The S model also re-established the three-round-dials instrument cluster that Peugeot had established on the 204, but inexplicably discarded for the 304, moving back to an old-fashioned (by European standards) rectangular tachometer. One tradition remained unbroken: the metal sunroof. This feature was a Peugeot fixture available on nearly all models since the prewar days, and one that continued on for the rest of the century.
The 204 was France’s best-selling car for three consecutive years (1969, 1970, 1971) – the first postwar Peugeot to have that honour, but the 304 never reached its cheaper sibling’s popularity. That was only true domestically, though: export markets preferred the 304, in all variants, by a small margin compared to the 204. Peugeot even tried their luck on the US market with the 304, but apparently only managed to shift 4200 units (sedans and wagons combined) from 1970 to 1972.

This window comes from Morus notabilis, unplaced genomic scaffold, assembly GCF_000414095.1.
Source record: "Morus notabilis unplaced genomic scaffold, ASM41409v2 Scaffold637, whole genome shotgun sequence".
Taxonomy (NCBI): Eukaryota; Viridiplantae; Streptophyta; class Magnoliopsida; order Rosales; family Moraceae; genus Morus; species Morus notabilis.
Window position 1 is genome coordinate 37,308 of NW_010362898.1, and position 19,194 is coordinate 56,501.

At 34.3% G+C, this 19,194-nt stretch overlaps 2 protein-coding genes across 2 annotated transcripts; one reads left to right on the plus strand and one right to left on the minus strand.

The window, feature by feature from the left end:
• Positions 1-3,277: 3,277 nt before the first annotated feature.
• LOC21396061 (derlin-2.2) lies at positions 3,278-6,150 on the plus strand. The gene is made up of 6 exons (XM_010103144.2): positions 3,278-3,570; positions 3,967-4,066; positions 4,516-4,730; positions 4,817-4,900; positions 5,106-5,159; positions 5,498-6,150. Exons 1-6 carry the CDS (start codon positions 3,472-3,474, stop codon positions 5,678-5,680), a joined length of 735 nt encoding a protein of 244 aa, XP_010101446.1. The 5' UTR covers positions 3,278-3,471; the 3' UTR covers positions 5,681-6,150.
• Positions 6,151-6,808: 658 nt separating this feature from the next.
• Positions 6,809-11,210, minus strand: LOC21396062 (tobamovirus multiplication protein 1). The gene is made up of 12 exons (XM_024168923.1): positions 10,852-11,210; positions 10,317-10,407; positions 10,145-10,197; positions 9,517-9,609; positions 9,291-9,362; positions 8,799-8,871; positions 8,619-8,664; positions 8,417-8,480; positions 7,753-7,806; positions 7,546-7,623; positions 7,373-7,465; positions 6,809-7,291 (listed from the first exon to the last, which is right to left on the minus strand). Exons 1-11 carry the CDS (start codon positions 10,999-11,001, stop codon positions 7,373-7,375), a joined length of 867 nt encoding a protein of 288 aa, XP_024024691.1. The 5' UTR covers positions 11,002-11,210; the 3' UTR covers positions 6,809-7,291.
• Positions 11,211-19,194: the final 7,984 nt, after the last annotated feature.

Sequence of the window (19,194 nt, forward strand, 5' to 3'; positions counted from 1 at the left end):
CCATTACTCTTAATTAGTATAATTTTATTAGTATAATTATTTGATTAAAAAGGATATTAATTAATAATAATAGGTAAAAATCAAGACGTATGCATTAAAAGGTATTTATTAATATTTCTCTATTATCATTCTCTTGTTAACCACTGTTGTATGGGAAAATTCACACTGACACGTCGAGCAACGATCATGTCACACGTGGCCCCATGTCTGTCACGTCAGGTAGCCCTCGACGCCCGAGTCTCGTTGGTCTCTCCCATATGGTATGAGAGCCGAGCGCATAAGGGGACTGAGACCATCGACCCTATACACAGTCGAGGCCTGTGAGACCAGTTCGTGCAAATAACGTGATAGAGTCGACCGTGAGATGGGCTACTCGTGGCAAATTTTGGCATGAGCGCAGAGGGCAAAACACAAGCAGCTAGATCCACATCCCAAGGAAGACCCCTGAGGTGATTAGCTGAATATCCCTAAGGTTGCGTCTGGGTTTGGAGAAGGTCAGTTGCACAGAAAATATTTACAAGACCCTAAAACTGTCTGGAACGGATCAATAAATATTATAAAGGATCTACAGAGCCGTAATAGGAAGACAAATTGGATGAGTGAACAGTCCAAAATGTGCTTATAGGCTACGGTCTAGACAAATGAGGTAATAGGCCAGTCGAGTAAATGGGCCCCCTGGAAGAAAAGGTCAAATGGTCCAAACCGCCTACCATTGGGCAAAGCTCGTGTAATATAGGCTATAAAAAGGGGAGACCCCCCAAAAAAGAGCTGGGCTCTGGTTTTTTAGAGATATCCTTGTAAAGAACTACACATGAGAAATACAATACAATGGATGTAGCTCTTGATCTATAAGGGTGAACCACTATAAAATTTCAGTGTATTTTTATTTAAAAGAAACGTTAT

One criticism levelled against the 304 was its cabin space: the 304’s noticeably thicker seats, compared to the 204, caused rear legroom to be a bit on the stingy side. The 304 S were dressed in an all-leatherette upholstery (in a shade that Peugeot called “amber”) until 1976, when cloth became standard. Had our CC been a bit younger, its interior would have disintegrated by now.
Nineteen seventy-five was the very peak of the outstanding -04 series. The 404 saloon (top right) left the scene that model year (though it stayed on as a pickup truck); the V6-powered 604 (bottom right) debuted at the March 1975 Geneva Motor Show. The 104 (top left) was the new up-and-coming baby Pug, the aging 204 got a Diesel and a black grille as a retirement present, the 304 and 504 were cruising along, the latter with a new 6-cyl. for its two-door variants. Hard to pick just one…